18th February 1835

[Fort Niebla in 2007]
I crossed over to the Fort called Niebla, which is on the opposite side of the bay to the Corral where we are at anchor. — The Fort is in a most ruinous state; the carriages of guns are so rotten that Mr Wickham remarked to the commanding officer, that with one discharge they would all fall. The poor man trying to put a good face on it, gravely replied, "No I am sure Sir they would stand two!" The Spaniards must have intended to have made this place impregnable. There is now lying in the middle of the court-yard a little mountain of mortar, which rivals in hardness the rock on which it lies. — It was brought from Chili & cost seven thousand dollars. The revolution breaking out prevented its being applied to any purpose; but now it remains a monument to the fallen greatness of Spain. — I wanted to go to a house about a mile & half distant; my guide said it was quite impossible to penetrate the wood in a straight line; but he offered to lead me by the shortest way, following obscure cattle tracks: after all, the walk took no less than three hours! This man is employed in hunting strayed cattle; yet well as he must know the woods, he was not long since lost for two whole days & had nothing to eat. These facts convey a good idea of the impracticability of the forest of these countries. — A question often occurred to me, how long does any vestige of a fallen tree remain? This man showed me one which a party of fugitive Royalists had cut down fourteen years ago. — Judging from the state in which it was I should think a bole a foot and a half in diameter in thirty years would present a mere ridge of mould.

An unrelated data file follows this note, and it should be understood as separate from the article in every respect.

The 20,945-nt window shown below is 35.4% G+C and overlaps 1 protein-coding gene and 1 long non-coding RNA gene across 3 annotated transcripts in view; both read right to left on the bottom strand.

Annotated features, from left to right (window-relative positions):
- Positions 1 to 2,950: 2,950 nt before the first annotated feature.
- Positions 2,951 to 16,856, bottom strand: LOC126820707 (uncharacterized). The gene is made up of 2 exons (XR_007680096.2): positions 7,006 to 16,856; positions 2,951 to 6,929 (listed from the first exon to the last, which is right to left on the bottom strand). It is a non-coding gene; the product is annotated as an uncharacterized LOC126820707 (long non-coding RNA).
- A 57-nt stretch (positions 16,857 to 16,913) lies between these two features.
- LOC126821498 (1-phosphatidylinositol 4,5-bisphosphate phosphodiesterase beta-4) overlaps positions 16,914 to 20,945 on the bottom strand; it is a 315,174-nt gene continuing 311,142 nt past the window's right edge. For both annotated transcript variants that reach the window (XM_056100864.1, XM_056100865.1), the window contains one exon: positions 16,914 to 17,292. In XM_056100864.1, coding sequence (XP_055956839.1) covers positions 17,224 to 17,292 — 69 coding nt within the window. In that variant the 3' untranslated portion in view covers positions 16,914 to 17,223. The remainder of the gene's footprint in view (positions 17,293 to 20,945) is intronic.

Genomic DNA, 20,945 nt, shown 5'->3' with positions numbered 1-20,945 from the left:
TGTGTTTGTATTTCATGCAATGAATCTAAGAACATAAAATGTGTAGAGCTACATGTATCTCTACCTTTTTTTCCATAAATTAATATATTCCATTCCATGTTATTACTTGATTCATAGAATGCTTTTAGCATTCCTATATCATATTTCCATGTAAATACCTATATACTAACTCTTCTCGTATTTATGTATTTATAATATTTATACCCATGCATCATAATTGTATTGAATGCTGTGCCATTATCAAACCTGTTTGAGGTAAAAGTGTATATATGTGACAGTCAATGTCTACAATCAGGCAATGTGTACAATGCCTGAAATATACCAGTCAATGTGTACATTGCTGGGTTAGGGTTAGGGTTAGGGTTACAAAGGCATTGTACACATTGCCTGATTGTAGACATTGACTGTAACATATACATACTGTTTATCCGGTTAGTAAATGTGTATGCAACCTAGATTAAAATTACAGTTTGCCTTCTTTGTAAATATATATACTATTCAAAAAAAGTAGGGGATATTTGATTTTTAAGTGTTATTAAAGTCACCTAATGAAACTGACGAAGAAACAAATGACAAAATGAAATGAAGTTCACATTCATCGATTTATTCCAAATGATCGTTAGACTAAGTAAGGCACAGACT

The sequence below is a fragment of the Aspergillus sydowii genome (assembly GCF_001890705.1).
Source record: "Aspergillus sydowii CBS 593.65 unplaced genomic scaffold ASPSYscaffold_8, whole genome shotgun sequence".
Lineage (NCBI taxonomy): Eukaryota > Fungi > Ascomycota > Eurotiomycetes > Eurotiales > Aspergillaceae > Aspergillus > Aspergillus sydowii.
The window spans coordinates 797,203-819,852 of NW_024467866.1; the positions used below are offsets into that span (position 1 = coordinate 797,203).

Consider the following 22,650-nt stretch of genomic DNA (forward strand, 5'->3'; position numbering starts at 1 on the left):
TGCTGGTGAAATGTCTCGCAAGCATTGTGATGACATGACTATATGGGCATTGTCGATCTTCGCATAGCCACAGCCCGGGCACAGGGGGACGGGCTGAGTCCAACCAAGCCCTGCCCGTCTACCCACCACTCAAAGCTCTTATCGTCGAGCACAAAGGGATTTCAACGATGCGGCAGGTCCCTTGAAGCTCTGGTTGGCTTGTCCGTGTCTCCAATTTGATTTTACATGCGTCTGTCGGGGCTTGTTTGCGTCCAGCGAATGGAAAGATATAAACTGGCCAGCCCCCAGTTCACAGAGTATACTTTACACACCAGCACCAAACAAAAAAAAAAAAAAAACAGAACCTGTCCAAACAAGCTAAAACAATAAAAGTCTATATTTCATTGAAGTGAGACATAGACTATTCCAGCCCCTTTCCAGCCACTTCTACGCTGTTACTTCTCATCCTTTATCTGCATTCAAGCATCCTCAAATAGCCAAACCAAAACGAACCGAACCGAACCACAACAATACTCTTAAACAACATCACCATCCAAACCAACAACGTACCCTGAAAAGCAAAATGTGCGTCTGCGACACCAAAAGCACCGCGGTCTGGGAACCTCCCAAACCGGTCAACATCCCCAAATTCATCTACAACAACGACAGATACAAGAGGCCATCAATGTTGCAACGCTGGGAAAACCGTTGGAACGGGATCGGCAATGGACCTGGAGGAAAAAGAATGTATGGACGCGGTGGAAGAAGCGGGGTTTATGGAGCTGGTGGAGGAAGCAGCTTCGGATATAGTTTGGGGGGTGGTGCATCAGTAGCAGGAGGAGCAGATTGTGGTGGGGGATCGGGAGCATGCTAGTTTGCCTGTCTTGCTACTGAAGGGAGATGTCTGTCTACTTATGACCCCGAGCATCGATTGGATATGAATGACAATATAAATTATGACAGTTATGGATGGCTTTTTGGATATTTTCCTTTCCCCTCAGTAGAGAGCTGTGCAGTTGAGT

No comments: